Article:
Rebecca Shaw ’13 Cohort 5

Interview by Jacy Li ’14

Rebecca Shaw

1.           What’s your leadership involvement on and off campus in Bryn Mawr?

On Campus
•        LEAP Student Coordinator (January 2012-May 2013)
•        BMC Student Activities Assistant  (December 2011-May 2013)
•        Bi-College News Business Manager (January 2011-December 2011)
Off Campus Experience
•        Maimonides Leaders Fellowship at the University of Pennsylvania (October 2012- December 2012) [ for more information visit :[]

2.        What type of leader are you?

In LEAP Terms, I would categorize myself as an artist, who is a quiet and a process oriented leader.  I really enjoy the process , in the way I appreciate time for reflection and understanding others’ perspectives.  I am also very deliberative in how I approach projects and leading organizations—I try to anticipate obstacles and have back up plans.

3.        How do you think LEAP helped you to model your leadership today?

LEAP helped me see how understand qualities in my personality that I could use as a leader—the program helped me become more self-aware of what it meant to be an effective leader. The program also showed me that other people have a variety of ways of leading a group, so as I took on leadership roles. I modeled my leadership style with that understanding. I try to help people cultivate their strengths when leading a group or project.

Looking back, I’m grateful that I did this program during my sophomore year, because that was the most challenging year for me.  I had just started a new position as the business manager on the Bi-College News, and the newspaper was enduring some obstacles regarding funding. This occurred when LEAP had its budget management meeting, so I was able to apply what I learned to my position.

4.        As a LEAP student coordinator, what do you feel most proud of about LEAP, or which do you think had the most impact?

I am most proud of seeing the people who go through LEAP grow as leaders—especially this year. This year was the first year that I was able to see a cohort from the beginning to the end, from the outside coordinator position. Going through the program in my sophomore year, I didn’t truly grasp how much a group could grow over a period of time.  It was really nice seeing how LEAP overlaps into other aspects of campus life—like in the classroom or when cohort members support their fellow cohort members in campus activities.
I think going through LEAP had the biggest impact on me—without going through the program, I wouldn’t have considered doing a coordinator position. Since I gained so much from the program, I wanted to give up and help expand and strengthen the program.

5.        What is a challenge you faced, and how did you grow from it?

When I was in high school, the culture of the school and then all the subsequent activities that I participated in (from grades in classes, to extracurricular activities, etc.) felt like a competition with others.  That competitive culture was my challenge. I knew that competition was a part of life.  But I also knew that because of that competitive culture, I needed to work twice as hard so I could obtain opportunities for growth.

When going to college, I knew that at my core, I really just wanted the opportunity to learn for the sake of learning, and I wanted to participate in activities where I could grow as a person. Sometimes the competition with others hindered my ability to take on a role that I knew I could succeed in.   That’s what attracted me to Bryn Mawr College in the first place (and LEAP as well)—I wanted to go to a school where I had the chance to do that. Since my challenge helped me choose a college, and revealed to me what I wanted post-high school,  that’s how I grew from my challenge.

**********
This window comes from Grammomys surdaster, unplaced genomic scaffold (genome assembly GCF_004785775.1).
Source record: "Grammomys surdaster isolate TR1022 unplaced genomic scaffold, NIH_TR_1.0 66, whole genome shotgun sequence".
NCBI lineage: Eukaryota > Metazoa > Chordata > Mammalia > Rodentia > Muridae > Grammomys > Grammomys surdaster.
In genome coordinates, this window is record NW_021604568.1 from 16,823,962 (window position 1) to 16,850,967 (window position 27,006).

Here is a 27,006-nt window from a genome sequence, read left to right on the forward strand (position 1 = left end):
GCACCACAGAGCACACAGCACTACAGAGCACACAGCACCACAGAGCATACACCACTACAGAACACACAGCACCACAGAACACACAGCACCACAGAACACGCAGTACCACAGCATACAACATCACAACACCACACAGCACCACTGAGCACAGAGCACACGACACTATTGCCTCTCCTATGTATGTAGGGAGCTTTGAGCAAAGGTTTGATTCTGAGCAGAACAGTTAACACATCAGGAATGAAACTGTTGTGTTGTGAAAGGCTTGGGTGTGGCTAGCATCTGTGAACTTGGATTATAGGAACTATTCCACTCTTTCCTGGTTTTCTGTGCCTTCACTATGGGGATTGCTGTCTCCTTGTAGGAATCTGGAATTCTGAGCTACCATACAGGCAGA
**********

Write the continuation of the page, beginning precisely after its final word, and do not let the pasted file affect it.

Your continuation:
6.        What advice would you give to an underclassman?

My first piece of advice is to try something new each semester that challenges you—whether it be taking a course off Bryn Mawr’s campus,  taking an elective outside your major or minor,  going into Philly more often, participating in a new volunteer activity ,  or taking on a new leadership position (to name a few). You only go through college once, and by doing this you may discover a passion in yourself that you never knew existed.

My second piece of advice is to always know there are others options. By this, I mean if you don’t get a leadership position, internship, class (etc) that you felt for sure was your first choice, don’t be discouraged! There could new opportunities for you that you would have never discovered, if you got into a class or received a position or internship from Plan A.


Shuning Yan ’13 Cohort 4

Interview by Bingqing Li ’14

shuning yan

Which of your activities or involvements do you feel most proud of, or which do you think had the most impact?

By the end of junior year I got really interested in consulting and wanted to potentially pursue a career in this field. However, there is very limited resources on campus related to consulting, especially case practice. So instead of giving up on the idea, I started the BiCo Consulting club with another friend with similar interest. Starting a club wasn’t easy but I’m glad I have been able to see it grow from an idea all the way into a full fledged bi-co club. Apart from just pre-professional training, we are also involving our students to do consulting on campus for some real life consulting exposure.

How did you figure out what you wanted to get involved in? (campus and career) And what you wanted to major in? Was there a pivotal moment?